On appeal from Superior Court of New Jersey, Law Division, Morris County, Docket No. L-2952-05.
The opinion of the court was delivered by: Skillman, P.J.A.D.
NOT FOR PUBLICATION WITHOUT THE APPROVAL OF THE APPELLATE DIVISION
Before Judges Skillman, Grall*fn1 and King.
The question presented by this appeal is whether an insurer that rejects a claim for personal injury protection (PIP) benefits on the ground that the insured procured the policy by a fraudulent representation must submit the issue of such fraud to PIP arbitration. We conclude that N.J.S.A. 39:6A-5.1, which provides for arbitration of disputes regarding PIP benefits, does not apply to a dispute regarding alleged fraud in the procurement of the policy.
On January 1, 2005, defendant Nicholas Fiouris was involved in a motor vehicle accident in Hillside, New Jersey. At the time of the accident, Fiouris was insured under an automobile liability policy issued by plaintiff Nationwide Mutual Fire Insurance Company. This policy provided for the PIP benefits required under the laws of Pennsylvania, where Fiouris claimed to reside when he applied for the policy.
Fiouris received medical treatment for the injuries he suffered in the accident from defendants Cliffside Park Imaging and Diagnostic Center and Neurology and Pain Management Associates, and subsequently assigned his right to PIP benefits under the Nationwide policy to them. These medical providers subsequently submitted claims for PIP benefits to Nationwide. In investigating those claims, Nationwide allegedly discovered that Fiouris did not reside in Pennsylvania, as he had represented in his application for the policy, but instead in Newark, New Jersey. Based on this discovery, Nationwide refused to pay the PIP claims submitted by the medical providers, who then submitted demands for PIP arbitration to the National Arbitration Forum.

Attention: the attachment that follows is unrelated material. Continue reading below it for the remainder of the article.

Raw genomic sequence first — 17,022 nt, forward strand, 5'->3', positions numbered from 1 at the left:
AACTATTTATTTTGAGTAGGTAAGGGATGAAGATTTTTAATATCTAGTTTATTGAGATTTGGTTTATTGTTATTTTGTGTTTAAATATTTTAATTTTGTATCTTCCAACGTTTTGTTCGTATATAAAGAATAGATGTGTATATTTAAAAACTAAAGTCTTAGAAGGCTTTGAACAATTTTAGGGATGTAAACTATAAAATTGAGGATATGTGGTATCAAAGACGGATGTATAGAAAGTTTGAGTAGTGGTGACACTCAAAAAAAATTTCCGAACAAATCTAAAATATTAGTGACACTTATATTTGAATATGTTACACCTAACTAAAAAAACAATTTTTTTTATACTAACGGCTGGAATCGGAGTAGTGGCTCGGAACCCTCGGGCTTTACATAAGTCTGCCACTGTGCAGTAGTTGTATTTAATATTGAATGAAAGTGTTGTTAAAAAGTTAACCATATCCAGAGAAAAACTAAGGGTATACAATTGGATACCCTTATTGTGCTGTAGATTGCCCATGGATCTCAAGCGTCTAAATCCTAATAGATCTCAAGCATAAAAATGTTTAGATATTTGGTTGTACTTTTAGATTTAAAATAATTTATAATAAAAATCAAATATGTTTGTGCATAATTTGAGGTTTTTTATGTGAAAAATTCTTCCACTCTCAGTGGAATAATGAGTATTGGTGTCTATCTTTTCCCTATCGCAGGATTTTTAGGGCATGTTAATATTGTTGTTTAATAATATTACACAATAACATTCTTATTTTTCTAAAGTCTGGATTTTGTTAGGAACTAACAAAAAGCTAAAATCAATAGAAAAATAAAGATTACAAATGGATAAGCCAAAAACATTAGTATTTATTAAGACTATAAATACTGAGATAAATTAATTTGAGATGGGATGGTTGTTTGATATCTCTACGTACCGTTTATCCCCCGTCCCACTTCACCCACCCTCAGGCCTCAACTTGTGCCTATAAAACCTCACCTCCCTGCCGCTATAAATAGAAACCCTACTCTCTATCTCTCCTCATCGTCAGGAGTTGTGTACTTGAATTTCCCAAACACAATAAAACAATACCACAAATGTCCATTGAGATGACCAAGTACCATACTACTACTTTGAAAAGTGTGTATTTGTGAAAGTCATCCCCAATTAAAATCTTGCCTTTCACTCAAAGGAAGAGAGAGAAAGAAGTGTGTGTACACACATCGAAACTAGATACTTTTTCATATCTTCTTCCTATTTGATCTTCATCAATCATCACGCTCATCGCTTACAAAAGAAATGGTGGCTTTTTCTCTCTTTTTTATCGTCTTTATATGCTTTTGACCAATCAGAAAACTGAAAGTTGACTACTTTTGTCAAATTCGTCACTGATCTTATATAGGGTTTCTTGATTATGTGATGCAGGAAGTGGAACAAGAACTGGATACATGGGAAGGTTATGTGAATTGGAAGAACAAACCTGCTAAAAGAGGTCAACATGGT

Nationwide responded by filing this action in the Law Division to void the policy on the ground that it had been issued in reliance upon a material misrepresentation by Fiouris that he was a Pennsylvania resident. Nationwide claims that this misrepresentation constituted fraud, in violation of the Insurance Fraud Prevention Act, N.J.S.A. 17:33A-1 to -30. Nationwide asserts that if it had known Fiouris was a New Jersey resident, it would not have issued him a policy because it is not authorized to write private passenger automobile insurance in New Jersey.
Fiouris moved to dismiss the complaint on the ground that Nationwide's fraud claim should be decided by the arbitrator appointed to hear the medical providers' PIP claims. The trial court granted this motion by a written decision, which relied upon State Farm Insurance Co. v. Sabato, 337 N.J. Super. 393 (App. Div. 2001), and State Farm Mutual Automobile Insurance Co. v. Molino, 289 N.J. Super. 406 (App. Div. 1996).
The statute requiring the arbitration of PIP claims is N.J.S.A. 39:6A-5.1(a),*fn2 which provides:
Any dispute regarding the recovery of medical expense benefits or other benefits provided under personal injury protection coverage pursuant to [N.J.S.A. 39:6A-4, N.J.S.A. 39:6A-3.1 or N.J.S.A. 39:6A-3.3] arising out of the operation, ownership, maintenance or use of an automobile may be submitted to dispute resolution on the initiative of any party to the dispute, as hereinafter provided.
By the plain terms of this statute, it only requires arbitration of disputes "regarding the recovery [of PIP benefits]." It does not require arbitration of a claim of fraud in the inception of the policy or other claim involving the validity of the policy. A dispute regarding alleged fraud in the procurement of an insurance policy does not involve "interpretation of the [provisions of] the insurance contract" relating to PIP benefits, N.J.S.A. 39:6A-5.1(c)(1), but instead a dispute as to whether there is a valid insurance contract. N.J.S.A. 39:6A-5.1 only comes into play when there is a dispute regarding entitlement to or the amount of PIP benefits under a valid, operative automobile policy.
In Sabato, the decision primarily relied upon by the trial court, there was no dispute concerning the validity of the insurance policy under which PIP benefits were claimed. However, the insurer denied PIP benefits on the ground that one claimant lied regarding his social security number and another claimant provided information regarding his claim that was "confusing and evasive." 337 N.J. Super. at 394. We concluded that this defense to the claims for PIP benefits, which involved solely the claimants' entitlement to PIP benefits and not the validity of the ...